The capillary electrophoresis (CE) separation conditions used were the conditions previously described by Baidoo et al. (2). However, for detection of betaine, glutamate, and serine, the sample was introduced into the capillary using a pressure of 50 × 102 Pa for 250 s. Mass spectrometry (MS) analysis was conducted using an Agilent 6210 time of flight liquid chromatograph-mass spectrometer (TOF LC/MS) (Agilent Technologies, Santa Clara, CA) and an Agilent series 1100 isocratic high-performance liquid chromatography (HPLC) pump for sheath liquid delivery. CE and electrospray ionization (ESI) MS coupling was achieved using an orthogonal coaxial sheath-flow interface, and the Agilent CE system was interfaced with the Agilent 6210 TOF LC/MS via a G1603A Agilent CE-MS adapter kit and a G1607A Agilent CE-ESI-MS sprayer kit (Agilent Technologies, Santa Clara, CA). Both the Agilent CE system and the Agilent 6210 TOF LC/MS were controlled by the Chemstation software package (Agilent Technologies, Santa Clara, CA). A contact closure between the two instrument setups was established in order to trigger the MS to operate upon initiation of a Chemstation run cycle. The Agilent 6210 TOF LC/MS was initially calibrated using the ES tune mixture (Agilent Technologies, Santa Clara, CA) and was internally calibrated during runs using reference masses from tetrabutylammonium acetate (Sigma-Aldrich, St. Louis, MO) and tetraethylammonium acetate (Fluka, Seelze, Germany). Grounding of the CE-ESI-MS sprayer ensured that a full 30-kV potential difference was applied across the length of the capillary for more efficient separation. An electrical contact at the outlet end was provided by the sheath liquid (methanol-water, 50:50 [vol/vol]) at a flow rate of 8 μl/min. Nitrogen gas was used as both the nebulizing gas (8 lb/in2) and the drying gas (8 liters/min) to facilitate the production of gas-phase ions. A drying gas temperature of 200°C was used throughout the study. Data acquisition and processing were carried out using the Agilent MassHunter Work Station Console software package.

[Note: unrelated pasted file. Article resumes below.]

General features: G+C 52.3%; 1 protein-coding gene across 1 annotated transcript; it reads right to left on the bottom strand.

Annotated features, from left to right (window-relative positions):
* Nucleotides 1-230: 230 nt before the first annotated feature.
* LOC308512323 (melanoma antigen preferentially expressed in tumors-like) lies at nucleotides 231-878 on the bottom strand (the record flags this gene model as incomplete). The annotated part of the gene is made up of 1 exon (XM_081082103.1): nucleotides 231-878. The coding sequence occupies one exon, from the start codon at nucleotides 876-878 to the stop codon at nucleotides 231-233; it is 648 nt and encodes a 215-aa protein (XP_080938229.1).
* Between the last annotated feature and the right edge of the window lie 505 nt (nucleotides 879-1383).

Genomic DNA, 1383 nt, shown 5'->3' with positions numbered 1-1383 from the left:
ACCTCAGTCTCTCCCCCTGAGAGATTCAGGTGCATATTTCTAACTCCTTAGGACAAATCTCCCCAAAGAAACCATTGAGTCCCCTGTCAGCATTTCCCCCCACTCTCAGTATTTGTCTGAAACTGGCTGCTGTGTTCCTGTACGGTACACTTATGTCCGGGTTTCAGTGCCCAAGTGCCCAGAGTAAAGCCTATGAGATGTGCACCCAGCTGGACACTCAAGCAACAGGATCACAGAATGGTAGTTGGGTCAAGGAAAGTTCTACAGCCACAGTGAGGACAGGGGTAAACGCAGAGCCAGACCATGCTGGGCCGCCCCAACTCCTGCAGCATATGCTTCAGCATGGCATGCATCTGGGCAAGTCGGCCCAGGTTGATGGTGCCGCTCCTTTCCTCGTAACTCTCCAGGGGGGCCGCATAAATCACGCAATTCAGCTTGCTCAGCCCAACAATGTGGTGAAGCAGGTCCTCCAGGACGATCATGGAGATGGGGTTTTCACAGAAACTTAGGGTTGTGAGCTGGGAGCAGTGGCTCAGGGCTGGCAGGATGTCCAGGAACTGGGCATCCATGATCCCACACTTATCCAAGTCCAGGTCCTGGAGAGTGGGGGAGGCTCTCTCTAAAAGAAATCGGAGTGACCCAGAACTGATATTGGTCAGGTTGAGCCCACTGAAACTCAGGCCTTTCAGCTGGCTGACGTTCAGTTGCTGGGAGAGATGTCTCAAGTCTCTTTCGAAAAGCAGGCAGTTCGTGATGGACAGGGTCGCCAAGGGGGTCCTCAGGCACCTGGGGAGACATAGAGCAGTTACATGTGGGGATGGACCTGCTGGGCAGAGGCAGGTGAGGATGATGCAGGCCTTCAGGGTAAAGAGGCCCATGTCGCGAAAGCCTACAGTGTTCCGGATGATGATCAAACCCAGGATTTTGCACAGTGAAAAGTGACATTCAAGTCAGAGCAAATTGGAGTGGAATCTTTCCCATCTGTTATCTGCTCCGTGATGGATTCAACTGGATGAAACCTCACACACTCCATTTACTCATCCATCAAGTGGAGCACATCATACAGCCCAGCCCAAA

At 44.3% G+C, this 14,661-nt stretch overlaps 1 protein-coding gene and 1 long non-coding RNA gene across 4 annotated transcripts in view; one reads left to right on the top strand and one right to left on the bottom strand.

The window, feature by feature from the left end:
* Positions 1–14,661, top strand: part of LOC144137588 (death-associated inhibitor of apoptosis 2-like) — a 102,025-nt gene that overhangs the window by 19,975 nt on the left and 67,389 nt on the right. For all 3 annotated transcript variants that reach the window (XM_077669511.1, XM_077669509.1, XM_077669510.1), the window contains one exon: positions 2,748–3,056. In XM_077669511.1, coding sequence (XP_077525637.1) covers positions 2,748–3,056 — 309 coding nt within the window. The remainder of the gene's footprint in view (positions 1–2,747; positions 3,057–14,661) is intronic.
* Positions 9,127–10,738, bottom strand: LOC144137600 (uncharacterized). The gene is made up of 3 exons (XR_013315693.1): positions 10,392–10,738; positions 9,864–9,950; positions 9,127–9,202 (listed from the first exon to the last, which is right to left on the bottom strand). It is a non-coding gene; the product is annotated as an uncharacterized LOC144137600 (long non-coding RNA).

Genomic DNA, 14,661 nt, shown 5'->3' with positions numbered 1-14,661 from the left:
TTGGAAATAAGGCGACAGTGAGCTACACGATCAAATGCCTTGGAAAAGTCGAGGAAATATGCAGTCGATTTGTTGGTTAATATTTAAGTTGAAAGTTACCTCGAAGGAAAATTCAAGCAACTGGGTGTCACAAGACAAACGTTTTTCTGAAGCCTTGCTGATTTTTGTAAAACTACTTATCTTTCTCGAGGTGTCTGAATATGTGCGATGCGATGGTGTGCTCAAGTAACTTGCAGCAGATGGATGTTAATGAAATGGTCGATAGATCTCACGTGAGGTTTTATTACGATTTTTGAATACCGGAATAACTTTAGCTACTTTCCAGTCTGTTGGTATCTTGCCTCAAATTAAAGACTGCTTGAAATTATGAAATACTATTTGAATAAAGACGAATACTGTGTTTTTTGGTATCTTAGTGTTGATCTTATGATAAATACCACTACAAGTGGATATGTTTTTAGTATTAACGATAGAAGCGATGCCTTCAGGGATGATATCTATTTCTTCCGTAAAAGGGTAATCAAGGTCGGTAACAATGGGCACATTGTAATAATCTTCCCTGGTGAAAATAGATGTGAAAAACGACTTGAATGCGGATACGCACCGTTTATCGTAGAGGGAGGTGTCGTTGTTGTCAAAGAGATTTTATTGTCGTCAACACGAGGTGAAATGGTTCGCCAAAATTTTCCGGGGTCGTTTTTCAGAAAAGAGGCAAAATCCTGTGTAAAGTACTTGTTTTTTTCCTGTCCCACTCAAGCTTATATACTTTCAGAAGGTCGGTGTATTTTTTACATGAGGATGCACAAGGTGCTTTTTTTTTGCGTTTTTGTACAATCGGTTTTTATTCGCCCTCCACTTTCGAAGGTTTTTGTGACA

D. vulgaris cells were grown in LS4D medium with different concentrations of NaCl (0 to 500 mM) (Fig. (Fig.1A).1A). Low NaCl concentrations (up to 100 mM) did not significantly affect cell growth, as monitored by the OD600. The maximal OD600 was adversely affected by 250 mM NaCl; it was decreased by 50% (Fig. (Fig.1A).1A). D. vulgaris could not grow in LS4D medium with 500 mM NaCl (Fig. (Fig.1A).1A). To determine the effects of yeast extract on the growth of D. vulgaris with a high level of salt, cells were grown in LS4D medium with or without 0.5% (wt/vol) yeast extract. After addition of 250 mM NaCl, the culture with yeast extract had an OD600 of approximately 0.9, compared with an OD600 of 0.6 for the culture without yeast extract, and yeast extract allowed more rapid growth, although both the amount and the rate of growth were less than the amount and the rate of growth in the control culture not challenged with a high level of salt (Fig. (Fig.1B).1B). The results indicated that yeast extract was beneficial for D. vulgaris growth and that some of its components (e.g., amino acids) could mitigate growth defects during adaptation of D. vulgaris to NaCl, and this has been observed previously (17). All other experiments to examine the transcriptional, metabolic, and physiological responses of D. vulgaris were conducted using 250 mM NaCl.